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Lens review

Samyang 135 mm f/2.0 ED UMC

5 July 2015
Szymon Starczewski

5. Chromatic and spherical aberration

Chromatic aberration

As you can notice in crops below the tested lens doesn’t have the slightest problems with the longitudinal chromatic aberration correction. You don’t have to stop down the aperture because even the image you get at the maximum relative aperture is practically completely free from any traces of that aberration.

Samyang 135 mm f/2.0 ED UMC - Chromatic and spherical aberration

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You can describe the correction of the lateral chromatic aberration in similar terms. Its performance, depending on the aperture value and the detector you use, presents a graph below.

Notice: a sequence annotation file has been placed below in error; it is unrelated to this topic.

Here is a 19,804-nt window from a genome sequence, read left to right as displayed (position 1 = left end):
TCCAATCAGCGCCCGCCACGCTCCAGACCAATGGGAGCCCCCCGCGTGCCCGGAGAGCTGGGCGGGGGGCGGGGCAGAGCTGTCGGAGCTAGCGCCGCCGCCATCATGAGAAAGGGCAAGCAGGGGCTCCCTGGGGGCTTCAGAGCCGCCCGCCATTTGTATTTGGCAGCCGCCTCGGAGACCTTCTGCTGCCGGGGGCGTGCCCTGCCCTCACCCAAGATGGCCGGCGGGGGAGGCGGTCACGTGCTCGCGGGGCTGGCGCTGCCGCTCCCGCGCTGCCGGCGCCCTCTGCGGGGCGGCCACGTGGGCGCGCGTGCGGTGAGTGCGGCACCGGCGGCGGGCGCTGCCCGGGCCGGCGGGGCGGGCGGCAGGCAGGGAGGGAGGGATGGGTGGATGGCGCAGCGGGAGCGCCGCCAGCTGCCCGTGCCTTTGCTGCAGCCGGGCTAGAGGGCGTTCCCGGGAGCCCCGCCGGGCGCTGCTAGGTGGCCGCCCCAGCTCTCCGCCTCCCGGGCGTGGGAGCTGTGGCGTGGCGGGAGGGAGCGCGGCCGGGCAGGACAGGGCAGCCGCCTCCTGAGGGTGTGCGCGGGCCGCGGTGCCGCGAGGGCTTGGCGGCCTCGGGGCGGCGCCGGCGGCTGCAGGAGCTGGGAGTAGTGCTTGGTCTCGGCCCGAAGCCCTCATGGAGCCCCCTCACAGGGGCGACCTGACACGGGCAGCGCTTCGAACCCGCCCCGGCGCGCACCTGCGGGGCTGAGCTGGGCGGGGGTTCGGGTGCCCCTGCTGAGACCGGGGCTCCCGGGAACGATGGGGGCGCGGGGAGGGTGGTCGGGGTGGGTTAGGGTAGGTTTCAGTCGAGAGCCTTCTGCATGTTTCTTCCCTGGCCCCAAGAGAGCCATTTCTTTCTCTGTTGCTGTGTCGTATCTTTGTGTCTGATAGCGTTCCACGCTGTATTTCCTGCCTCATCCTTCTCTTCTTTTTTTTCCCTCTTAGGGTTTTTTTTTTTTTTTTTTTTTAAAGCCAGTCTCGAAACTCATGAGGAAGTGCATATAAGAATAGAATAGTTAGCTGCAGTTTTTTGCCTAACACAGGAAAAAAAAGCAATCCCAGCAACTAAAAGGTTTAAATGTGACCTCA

Samyang 135 mm f/2.0 ED UMC - Chromatic and spherical aberration


The aberration doesn’t exceed a level of 0.03% in any place; that level we consider to be very low. Also in this category the Samyang passes our test with flying colours.

Canon 5D III, f/2.0 Canon 5D III, f/16.0
Samyang 135 mm f/2.0 ED UMC - Chromatic and spherical aberration Samyang 135 mm f/2.0 ED UMC - Chromatic and spherical aberration



Spherical aberration

The first photos in this chapter don’t feature any “focus shift” effect so the spherical aberration level cannot be high. That conclusion is additionally confirmed by the appearance of defocused light circles. The only flaw you can notice here is a softer edge of the image we got in front of the focus and a lighter rim of the circle behind the focus.

Canon 5D III, f/2.0, in front of Canon 5D III, f/2.0, behind
Samyang 135 mm f/2.0 ED UMC - Chromatic and spherical aberration Samyang 135 mm f/2.0 ED UMC - Chromatic and spherical aberration